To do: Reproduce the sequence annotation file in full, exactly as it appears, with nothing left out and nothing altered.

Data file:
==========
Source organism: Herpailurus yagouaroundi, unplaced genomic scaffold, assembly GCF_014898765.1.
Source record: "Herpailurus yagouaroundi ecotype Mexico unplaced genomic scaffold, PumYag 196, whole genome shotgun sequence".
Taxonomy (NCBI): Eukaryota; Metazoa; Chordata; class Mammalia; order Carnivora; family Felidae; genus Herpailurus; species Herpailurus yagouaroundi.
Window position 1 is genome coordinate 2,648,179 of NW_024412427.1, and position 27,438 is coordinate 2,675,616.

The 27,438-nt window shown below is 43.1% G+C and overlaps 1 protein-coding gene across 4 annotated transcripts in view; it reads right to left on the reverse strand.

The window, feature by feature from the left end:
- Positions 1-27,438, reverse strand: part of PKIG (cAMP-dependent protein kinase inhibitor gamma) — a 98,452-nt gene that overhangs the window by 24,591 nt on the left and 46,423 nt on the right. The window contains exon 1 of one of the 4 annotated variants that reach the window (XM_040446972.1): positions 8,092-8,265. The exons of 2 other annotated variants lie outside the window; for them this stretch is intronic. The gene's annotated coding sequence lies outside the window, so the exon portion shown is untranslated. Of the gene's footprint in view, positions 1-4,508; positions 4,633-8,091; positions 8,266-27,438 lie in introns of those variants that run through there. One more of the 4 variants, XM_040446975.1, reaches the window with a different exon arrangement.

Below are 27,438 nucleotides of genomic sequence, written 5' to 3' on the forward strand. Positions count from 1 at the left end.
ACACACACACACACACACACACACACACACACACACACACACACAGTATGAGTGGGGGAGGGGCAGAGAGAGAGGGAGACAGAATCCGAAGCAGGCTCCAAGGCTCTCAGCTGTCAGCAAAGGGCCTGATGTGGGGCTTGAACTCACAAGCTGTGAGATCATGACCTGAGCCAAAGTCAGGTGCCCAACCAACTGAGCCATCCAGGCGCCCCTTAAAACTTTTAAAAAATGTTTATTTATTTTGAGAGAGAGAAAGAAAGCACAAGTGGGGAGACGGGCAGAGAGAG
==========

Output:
Source organism: Herpailurus yagouaroundi, unplaced genomic scaffold, assembly GCF_014898765.1.
Source record: "Herpailurus yagouaroundi ecotype Mexico unplaced genomic scaffold, PumYag 196, whole genome shotgun sequence".
Taxonomy (NCBI): Eukaryota; Metazoa; Chordata; class Mammalia; order Carnivora; family Felidae; genus Herpailurus; species Herpailurus yagouaroundi.
Window position 1 is genome coordinate 2,648,179 of NW_024412427.1, and position 27,438 is coordinate 2,675,616.

The 27,438-nt window shown below is 43.1% G+C and overlaps 1 protein-coding gene across 4 annotated transcripts in view; it reads right to left on the reverse strand.

The window, feature by feature from the left end:
- Positions 1-27,438, reverse strand: part of PKIG (cAMP-dependent protein kinase inhibitor gamma) — a 98,452-nt gene that overhangs the window by 24,591 nt on the left and 46,423 nt on the right. The window contains exon 1 of one of the 4 annotated variants that reach the window (XM_040446972.1): positions 8,092-8,265. The exons of 2 other annotated variants lie outside the window; for them this stretch is intronic. The gene's annotated coding sequence lies outside the window, so the exon portion shown is untranslated. Of the gene's footprint in view, positions 1-4,508; positions 4,633-8,091; positions 8,266-27,438 lie in introns of those variants that run through there. One more of the 4 variants, XM_040446975.1, reaches the window with a different exon arrangement.

Below are 27,438 nucleotides of genomic sequence, written 5' to 3' on the forward strand. Positions count from 1 at the left end.
ACACACACACACACACACACACACACACACACACACACACACACAGTATGAGTGGGGGAGGGGCAGAGAGAGAGGGAGACAGAATCCGAAGCAGGCTCCAAGGCTCTCAGCTGTCAGCAAAGGGCCTGATGTGGGGCTTGAACTCACAAGCTGTGAGATCATGACCTGAGCCAAAGTCAGGTGCCCAACCAACTGAGCCATCCAGGCGCCCCTTAAAACTTTTAAAAAATGTTTATTTATTTTGAGAGAGAGAAAGAAAGCACAAGTGGGGAGACGGGCAGAGAGAG